How do you learn? (A look into piano teaching methods)

There are three broad categories in which people learn: visual learning, auditory learning, and kinesthetic learning. Over time, more theories and approaches towards human learning potential have been established. One familiar theory is Gardner’s Theory of Multiple Intelligences.

Dr Howard Gardner’s Theory of Multiples Intelligences


In 1983, Dr Howard Gardner theorised that there are 8 Multiple Intelligences (MI). Since the advent of the original 8 MI, now, there includes Existential intelligence, which is the sensitivity and capacity to tackle deep questions about human existence such as, “What is the meaning of life? Why do we die? How did we get here?”

Gardner’s MI used to be conflated with the term ‘learning styles’, though the “problem” expressed by Gardner with the idea of “learning styles” is that “there is no evidence to support the idea that matching activities to one’s learning style improves learning” (Nancy Chick, Assistant Director of Vanderbilt University’s Center for Teaching, n.d.).

My own opinion is, while most educational systems assume that everyone learns the same materials in the same way, and that a uniform, universal measure suffices to test students’ learning, there is no one-size-fits-all approach to learning. Although adopting practices according to one’s learning style does not enhance learning to a huge extent, I still find it important to be aware of the way one learns, so we can focus on our own strengths.

Gardner offers one tips for educators: “pluralize your teaching”
* teach in multiple ways to help students learn,
* “convey what it means to understand something well”, and to
* demonstrate your own understanding
This consequently gives students the opportunity to learn in ways more productive and effective for their unique minds.

In learning music, there are various piano teaching methods music teachers use to help their students excel.

At Bloom School of Music & Arts, our piano lessons are taught using the Alfred Premier Piano Method. Alfred Music features a variety of other books, all correlated and presented in 4 progressive levels. Its baroque, romantic and classical piano pieces are arranged without too much fanfare, making it ideal for serious, self-motivated students to learn. The Alfred Method for children uses coloured pictures, graphics, and multimedia to help with the learning process.

The four courses of Alfred’s Basic Piano Library—Prep, Basic, All-In-One, Complete—are all based on the same fundamentals. Students learning by this method are often good at:

  1. correct playing habits
  2. Intervallic Reading, which means recognizing the intervals between notes
  3. having a solid foundation in music theory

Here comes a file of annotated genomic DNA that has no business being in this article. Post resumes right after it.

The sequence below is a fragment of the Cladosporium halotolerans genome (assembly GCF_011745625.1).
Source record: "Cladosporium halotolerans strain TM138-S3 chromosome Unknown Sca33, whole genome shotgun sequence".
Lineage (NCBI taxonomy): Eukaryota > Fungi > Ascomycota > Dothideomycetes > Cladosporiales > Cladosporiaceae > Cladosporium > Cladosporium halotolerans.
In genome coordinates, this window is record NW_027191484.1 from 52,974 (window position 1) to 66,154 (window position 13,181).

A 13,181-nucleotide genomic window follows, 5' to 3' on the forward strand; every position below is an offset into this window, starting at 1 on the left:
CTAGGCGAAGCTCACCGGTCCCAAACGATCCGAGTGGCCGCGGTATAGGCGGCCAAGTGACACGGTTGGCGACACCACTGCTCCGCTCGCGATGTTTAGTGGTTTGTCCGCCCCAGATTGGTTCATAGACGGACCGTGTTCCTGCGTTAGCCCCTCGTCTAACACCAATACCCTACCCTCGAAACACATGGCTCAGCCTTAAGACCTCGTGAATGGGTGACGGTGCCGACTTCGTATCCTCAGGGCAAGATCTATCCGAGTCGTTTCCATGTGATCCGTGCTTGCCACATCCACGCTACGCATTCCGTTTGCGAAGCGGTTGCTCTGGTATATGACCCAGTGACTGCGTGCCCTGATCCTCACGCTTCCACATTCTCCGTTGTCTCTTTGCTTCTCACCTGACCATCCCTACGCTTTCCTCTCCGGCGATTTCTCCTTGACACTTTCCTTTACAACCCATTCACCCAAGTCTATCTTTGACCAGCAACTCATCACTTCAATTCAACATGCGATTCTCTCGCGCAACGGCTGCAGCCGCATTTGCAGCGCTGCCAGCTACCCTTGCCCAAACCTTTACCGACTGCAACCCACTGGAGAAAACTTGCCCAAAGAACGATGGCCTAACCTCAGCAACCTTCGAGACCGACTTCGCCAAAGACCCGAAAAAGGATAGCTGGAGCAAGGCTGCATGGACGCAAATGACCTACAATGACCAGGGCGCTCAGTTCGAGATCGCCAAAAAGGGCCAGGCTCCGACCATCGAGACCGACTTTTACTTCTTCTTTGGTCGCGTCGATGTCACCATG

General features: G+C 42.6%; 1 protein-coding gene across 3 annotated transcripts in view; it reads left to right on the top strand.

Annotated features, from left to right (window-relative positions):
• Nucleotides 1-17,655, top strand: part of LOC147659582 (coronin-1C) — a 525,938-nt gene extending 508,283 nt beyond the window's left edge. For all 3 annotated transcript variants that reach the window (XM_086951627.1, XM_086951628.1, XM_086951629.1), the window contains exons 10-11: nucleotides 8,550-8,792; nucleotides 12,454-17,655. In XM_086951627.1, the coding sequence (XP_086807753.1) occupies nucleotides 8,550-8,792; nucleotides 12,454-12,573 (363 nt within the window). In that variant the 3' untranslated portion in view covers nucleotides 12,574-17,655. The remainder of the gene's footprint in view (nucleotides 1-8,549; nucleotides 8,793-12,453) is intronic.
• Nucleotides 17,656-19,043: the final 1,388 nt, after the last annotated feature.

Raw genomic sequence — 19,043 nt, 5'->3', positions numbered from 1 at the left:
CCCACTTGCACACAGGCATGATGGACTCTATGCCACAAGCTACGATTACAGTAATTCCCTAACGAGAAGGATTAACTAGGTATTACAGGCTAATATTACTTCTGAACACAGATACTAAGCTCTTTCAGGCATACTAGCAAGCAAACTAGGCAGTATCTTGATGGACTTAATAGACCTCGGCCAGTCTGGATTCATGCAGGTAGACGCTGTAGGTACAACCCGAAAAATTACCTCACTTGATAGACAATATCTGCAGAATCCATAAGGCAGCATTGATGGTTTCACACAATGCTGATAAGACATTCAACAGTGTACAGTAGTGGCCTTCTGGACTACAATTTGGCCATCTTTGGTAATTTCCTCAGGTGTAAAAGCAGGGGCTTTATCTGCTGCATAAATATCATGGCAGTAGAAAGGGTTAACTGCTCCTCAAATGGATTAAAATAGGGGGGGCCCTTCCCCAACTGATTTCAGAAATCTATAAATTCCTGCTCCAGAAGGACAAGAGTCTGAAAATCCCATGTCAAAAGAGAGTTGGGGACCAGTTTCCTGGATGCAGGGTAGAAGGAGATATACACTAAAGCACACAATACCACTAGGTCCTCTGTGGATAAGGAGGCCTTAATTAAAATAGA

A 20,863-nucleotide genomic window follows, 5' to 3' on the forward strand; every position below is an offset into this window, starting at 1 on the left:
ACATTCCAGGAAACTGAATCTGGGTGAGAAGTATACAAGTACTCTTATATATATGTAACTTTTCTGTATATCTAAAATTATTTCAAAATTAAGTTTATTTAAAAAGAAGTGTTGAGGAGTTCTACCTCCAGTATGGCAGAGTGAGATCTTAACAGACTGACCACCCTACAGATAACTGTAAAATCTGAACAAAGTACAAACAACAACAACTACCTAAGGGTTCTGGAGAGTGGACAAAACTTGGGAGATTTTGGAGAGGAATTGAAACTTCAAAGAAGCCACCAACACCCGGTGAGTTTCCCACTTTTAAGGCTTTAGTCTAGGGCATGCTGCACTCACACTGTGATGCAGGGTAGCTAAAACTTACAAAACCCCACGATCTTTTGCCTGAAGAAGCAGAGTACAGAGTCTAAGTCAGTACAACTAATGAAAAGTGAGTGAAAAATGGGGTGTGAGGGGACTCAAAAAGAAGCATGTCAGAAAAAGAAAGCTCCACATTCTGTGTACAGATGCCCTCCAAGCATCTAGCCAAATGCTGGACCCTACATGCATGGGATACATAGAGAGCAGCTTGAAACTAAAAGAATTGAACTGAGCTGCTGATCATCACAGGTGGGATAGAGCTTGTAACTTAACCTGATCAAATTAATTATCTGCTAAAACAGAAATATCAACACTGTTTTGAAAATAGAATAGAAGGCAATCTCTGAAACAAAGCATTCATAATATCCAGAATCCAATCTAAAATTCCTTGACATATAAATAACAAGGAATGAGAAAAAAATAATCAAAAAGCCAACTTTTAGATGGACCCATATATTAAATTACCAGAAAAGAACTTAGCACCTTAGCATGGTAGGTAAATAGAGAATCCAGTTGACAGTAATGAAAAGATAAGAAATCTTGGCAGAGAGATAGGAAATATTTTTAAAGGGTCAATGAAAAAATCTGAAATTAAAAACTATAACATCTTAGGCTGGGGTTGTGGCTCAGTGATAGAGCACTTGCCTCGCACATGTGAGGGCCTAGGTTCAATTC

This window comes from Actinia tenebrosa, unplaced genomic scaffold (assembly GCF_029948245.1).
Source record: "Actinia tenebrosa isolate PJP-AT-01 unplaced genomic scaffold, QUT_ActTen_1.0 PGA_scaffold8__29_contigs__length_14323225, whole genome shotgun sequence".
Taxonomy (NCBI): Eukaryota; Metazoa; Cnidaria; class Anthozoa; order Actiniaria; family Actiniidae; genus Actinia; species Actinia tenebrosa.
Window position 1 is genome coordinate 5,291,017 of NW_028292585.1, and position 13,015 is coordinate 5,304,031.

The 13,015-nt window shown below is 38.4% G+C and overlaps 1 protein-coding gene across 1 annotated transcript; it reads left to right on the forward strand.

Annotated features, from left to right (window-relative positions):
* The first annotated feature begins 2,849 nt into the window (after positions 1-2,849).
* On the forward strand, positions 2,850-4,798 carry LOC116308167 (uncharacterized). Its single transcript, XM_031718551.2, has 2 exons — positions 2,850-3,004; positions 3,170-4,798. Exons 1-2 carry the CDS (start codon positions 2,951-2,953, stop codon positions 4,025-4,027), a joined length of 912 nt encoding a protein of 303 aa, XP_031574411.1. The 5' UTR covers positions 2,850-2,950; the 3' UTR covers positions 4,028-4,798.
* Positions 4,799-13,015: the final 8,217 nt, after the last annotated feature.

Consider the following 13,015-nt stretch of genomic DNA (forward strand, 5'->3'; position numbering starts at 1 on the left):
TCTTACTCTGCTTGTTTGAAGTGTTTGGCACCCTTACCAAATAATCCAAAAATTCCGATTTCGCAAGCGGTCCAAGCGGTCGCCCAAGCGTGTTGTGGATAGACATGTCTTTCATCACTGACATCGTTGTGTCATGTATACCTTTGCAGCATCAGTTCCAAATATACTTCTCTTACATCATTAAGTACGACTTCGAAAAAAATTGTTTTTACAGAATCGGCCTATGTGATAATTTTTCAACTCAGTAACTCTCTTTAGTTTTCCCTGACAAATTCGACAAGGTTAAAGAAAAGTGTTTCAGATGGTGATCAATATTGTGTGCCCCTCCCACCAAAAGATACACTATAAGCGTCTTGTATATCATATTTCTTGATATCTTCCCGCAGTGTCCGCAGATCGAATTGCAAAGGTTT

4. multi-key reading
  5. chord progression


If you have decided that the Alfred Method can motivate you and your child to start learning the piano, fill in our Online Enquiry with the quote “REFXDENISE”. And then, come on down to our studio to register!



These are some other Piano teaching methods being used in music schools in Singapore:


Suzuki Method

Developed by a Japanese violinist, Shin’ichi Suzuki, this method of teaching is based on the realisation that children learn their mother tongue with ease Suzuki recreates the ‘ideal’ environment for learning music with what a person has for learning their native language, by including love, praise, rote training and repetition, and a timetable lead by the student’s developmental readiness for learning a particular technique. This teaching method exposes students to performance opportunities in a positive way, such that performing becomes a joy rather than a dreaded job.


Orff Schulwerk

The basis of this “approach to music” is that students have innate abilities to engage in rudimentary forms of music using basic rhythms and melodies. It is developed by Carl Orff, a prominent German composer, to help foster students’ self-discovery of their bodies as a percussive instrument, to encourage improvisation, and to discourage adult pressures and rote learning.


Yamaha Music

Interestingly, the Yamaha method began with Genichi Kawakami, a businessman who expanded his family-owned piano company to an international conglomerate, making products ranging from motorcycles to musical instruments. He developed the Electone Organ, and oversaw the establishment of the Yamaha Music Foundation in 1966. The objective of this method is to cultivate students’ musical ability within an environment that inspires a love for music. Thus, the use of solfège, participation in music appreciation activities, singing, and movement to music, rhythm and keyboard ensembles.

By understanding how each music teaching method works, we can decide how the strengths and weaknesses of the method score against our preferences, and the way we learn.

I will end this post with these quotes by Rita Dunn, and Ignacio Estrada, who are advocating a similar idea as Howard Gardner: “If the child is not learning the way you are teaching, then you must teach in the way the child learns.” – Rita Dunn


Photo credit: Clever Classroom Blog


I hope this post has been helpful for you!